Blunted kitchen knives could become the norm in Scottish shops as part of efforts to reduce knife-crime, it has been suggested.
First Minister Nicola Sturgeon has not ruled out introducing legislation to ban sharp-tipped kitchen knives being offered for sale in shops.
So-called “anti-stab” knives are blunted where they currently have sharp points, in an effort to reduce stab wounds.
Ms Sturgeon was asked during First Minister’s Questions by Aberdeen and South Knicardineshire MSP Maureen Watt if the government would be open for Scotland to lead the campaign on switching pointed knives for blunted ones.
Ms Watt noted 94% of sharp instrument weapons used in killings in the UK were common kitchen knives.
Ms Sturgeon said: “There is the potential for Scotland to be at the forefront of such initiatives.
“Tackling all forms of violence, including knife violence, is a priority for the government.
“Our approach to knife crime in particular is focused firmly on prevention and early intervention.
“Over the past decade, police-recorded crimes of handling an offensive weapon have fallen and emergency admissions to hospitals have also fallen.
“We recognise the devastating consequences violence has on individuals, families and communities, so we know much more needs to be done.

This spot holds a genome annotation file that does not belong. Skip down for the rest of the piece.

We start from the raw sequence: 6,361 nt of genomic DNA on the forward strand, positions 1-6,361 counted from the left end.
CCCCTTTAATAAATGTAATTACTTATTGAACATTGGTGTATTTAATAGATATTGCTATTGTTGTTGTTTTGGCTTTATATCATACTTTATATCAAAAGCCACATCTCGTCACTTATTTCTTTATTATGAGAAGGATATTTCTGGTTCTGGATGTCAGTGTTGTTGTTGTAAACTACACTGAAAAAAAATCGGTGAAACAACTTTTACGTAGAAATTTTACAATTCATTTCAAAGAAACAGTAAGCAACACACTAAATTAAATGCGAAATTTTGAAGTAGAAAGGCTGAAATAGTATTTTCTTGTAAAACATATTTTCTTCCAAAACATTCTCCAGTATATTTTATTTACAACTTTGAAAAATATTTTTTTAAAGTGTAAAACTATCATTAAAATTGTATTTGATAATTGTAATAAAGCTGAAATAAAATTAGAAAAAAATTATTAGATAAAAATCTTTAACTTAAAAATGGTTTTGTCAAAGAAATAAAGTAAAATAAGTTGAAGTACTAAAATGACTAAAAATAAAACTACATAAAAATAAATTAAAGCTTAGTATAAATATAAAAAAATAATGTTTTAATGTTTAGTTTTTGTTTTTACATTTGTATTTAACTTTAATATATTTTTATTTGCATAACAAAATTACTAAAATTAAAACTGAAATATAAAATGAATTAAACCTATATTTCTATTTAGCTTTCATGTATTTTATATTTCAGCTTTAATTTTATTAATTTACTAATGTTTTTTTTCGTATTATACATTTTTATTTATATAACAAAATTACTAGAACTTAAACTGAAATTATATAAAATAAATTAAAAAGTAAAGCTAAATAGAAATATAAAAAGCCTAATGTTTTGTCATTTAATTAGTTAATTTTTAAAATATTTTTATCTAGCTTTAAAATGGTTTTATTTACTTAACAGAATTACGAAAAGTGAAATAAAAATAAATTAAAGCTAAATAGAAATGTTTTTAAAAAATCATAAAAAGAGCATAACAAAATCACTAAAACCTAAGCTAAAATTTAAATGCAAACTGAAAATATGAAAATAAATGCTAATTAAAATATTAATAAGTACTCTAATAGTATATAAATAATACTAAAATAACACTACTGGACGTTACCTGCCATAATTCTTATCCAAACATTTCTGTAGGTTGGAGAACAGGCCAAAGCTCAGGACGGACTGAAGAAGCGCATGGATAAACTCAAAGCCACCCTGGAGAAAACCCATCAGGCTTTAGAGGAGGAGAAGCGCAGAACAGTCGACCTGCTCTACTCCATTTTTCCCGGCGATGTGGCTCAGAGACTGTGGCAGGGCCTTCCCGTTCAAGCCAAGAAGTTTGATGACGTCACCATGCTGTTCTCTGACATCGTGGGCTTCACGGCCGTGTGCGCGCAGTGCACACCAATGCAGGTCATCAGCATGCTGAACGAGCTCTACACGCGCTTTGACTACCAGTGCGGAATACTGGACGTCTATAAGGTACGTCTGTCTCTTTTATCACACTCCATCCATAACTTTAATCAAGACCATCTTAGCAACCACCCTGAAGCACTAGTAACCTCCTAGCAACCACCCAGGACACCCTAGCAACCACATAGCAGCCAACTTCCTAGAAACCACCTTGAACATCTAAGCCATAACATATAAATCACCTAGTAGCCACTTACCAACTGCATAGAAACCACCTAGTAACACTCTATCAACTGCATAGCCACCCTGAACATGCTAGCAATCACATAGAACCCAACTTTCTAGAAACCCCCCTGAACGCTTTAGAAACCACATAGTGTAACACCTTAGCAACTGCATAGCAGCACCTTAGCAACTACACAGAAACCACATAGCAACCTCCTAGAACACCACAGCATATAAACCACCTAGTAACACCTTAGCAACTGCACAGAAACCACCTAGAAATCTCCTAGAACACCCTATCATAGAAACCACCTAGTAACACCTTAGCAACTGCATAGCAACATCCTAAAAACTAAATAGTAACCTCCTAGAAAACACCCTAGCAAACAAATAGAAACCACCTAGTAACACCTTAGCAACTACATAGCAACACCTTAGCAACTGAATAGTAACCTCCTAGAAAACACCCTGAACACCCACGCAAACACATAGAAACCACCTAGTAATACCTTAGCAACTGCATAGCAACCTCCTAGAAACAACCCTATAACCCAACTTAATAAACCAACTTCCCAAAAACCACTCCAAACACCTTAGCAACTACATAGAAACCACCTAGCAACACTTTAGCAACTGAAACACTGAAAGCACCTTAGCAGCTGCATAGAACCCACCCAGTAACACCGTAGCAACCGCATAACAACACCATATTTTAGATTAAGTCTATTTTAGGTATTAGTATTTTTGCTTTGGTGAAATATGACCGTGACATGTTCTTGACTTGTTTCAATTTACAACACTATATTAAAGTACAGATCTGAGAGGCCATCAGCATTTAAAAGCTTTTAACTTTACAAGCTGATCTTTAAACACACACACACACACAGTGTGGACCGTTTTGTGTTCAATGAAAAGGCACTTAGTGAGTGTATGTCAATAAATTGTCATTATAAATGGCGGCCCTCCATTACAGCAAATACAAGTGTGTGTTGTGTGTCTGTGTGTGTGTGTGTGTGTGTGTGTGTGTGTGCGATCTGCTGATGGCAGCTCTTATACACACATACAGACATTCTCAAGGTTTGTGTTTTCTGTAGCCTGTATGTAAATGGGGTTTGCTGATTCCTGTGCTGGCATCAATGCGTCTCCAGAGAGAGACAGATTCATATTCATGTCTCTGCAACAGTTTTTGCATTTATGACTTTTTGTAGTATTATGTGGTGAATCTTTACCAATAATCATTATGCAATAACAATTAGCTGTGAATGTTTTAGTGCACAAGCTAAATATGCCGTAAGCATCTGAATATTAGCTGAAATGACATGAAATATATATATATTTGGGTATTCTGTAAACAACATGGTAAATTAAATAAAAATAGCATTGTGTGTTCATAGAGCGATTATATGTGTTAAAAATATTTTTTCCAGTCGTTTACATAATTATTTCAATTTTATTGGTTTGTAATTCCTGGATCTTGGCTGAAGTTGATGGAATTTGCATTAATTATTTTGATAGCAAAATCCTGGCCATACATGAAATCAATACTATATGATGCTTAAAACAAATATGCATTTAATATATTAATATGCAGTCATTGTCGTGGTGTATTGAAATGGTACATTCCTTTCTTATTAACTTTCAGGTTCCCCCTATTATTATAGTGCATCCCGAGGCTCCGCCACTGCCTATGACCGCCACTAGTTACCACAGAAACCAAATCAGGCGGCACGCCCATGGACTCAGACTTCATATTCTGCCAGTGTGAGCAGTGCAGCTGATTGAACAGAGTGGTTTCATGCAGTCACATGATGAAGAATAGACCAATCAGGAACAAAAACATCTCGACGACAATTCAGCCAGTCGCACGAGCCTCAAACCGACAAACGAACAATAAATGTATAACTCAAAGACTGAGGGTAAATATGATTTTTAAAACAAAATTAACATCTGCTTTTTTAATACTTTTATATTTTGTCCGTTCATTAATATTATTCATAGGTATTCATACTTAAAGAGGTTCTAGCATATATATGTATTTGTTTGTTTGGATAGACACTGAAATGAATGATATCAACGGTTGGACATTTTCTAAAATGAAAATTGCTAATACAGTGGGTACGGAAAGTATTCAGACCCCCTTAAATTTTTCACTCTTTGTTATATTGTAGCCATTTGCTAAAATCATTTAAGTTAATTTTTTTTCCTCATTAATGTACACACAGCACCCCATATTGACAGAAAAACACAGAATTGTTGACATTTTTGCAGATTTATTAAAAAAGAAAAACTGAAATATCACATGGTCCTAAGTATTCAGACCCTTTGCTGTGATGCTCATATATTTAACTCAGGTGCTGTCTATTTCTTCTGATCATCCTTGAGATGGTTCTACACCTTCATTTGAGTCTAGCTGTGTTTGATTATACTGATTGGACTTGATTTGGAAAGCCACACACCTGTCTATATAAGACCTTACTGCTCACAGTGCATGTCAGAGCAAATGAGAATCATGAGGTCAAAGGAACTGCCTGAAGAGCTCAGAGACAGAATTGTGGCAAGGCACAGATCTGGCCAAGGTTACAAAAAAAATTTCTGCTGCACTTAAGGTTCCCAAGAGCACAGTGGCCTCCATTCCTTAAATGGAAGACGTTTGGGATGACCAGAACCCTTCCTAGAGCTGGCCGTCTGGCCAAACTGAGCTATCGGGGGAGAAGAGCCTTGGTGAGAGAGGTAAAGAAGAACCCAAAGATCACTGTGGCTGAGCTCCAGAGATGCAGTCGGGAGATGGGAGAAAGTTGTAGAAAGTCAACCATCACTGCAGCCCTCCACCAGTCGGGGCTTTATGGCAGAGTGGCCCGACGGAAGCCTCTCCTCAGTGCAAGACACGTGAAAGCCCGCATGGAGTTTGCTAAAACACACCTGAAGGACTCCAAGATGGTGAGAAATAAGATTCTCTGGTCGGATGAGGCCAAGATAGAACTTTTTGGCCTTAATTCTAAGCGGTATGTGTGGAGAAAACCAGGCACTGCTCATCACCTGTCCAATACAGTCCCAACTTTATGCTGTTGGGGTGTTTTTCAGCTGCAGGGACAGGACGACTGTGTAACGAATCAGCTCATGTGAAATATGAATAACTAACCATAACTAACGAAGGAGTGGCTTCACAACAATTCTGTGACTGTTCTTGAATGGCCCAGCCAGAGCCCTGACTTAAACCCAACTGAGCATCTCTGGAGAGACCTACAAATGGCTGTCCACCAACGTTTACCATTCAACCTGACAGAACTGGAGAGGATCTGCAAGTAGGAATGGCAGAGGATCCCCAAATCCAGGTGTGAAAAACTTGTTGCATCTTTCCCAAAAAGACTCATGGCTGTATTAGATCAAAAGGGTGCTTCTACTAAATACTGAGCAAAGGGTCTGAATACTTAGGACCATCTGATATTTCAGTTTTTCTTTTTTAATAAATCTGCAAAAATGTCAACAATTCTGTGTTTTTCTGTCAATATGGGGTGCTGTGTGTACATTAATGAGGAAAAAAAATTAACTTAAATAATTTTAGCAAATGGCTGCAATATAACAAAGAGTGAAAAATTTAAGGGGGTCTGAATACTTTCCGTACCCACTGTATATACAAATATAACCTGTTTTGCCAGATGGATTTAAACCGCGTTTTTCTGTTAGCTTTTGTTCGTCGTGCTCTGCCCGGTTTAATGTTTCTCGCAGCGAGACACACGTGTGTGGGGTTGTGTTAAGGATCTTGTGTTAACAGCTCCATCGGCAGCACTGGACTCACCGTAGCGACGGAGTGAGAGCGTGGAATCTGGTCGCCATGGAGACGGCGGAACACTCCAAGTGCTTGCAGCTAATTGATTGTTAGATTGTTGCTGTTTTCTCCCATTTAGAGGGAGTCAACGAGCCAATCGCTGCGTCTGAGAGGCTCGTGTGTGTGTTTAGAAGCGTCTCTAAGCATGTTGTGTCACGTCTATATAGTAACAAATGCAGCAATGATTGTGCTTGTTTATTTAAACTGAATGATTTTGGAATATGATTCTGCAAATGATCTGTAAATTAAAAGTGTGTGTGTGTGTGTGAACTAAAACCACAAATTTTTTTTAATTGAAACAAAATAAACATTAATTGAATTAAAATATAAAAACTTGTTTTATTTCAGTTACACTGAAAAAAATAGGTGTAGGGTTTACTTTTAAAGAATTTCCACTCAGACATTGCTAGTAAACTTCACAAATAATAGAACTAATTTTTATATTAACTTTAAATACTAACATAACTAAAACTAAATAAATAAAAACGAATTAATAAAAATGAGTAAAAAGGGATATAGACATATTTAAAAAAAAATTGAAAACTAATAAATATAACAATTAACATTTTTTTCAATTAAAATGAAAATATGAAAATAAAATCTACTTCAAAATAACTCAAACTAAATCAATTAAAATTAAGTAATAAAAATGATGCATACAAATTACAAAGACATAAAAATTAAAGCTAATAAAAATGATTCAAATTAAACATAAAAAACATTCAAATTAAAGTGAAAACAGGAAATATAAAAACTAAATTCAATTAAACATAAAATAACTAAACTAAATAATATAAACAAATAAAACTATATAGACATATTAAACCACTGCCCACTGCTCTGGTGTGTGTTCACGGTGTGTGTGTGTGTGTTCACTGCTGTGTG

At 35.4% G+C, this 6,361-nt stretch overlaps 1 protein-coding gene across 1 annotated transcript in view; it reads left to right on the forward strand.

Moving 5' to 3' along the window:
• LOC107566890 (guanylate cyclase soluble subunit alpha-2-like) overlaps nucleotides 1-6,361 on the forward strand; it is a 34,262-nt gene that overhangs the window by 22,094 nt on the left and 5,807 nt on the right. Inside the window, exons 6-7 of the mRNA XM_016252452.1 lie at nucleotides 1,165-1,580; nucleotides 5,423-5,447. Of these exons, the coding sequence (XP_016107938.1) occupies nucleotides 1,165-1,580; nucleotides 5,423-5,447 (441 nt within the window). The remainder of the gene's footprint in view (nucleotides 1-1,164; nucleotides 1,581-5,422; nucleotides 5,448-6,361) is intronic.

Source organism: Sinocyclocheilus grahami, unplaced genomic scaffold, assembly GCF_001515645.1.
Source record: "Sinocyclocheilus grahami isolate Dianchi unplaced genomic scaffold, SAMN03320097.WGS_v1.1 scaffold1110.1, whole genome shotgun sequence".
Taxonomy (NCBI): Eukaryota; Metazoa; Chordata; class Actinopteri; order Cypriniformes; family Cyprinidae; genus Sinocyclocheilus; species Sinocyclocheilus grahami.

“That is why we continue to invest in the no knives, better lives programme, the Scottish violence reduction unit and Medics Against Violence.
“As I said at the outset, we are open to exploring any evidence that shows that anti-stab knives are an effective approach to tackling violent crime.”
Also at First Minister’s Questions, Ms Sturgeon and her government came under sharp criticism over delays to opening the sick children’s hospital in Edinburgh.
It was revealed the unit will not see patients until next year at the earliest.
Scottish Conservative interim leader Jackson Carlaw called for “heads to roll”, while Scottish Labour leader Richard Leonard said the people were “very angry” over continued delays.
Ms Sturgeon said: “It is absolutely the case that lessons must be learned from what has happened.
“I very much agree that the situation regarding the new children’s hospital in Edinburgh is completely unacceptable, but our focus will remain patient safety, and that should be the priority of everybody who has anything to do with the project.”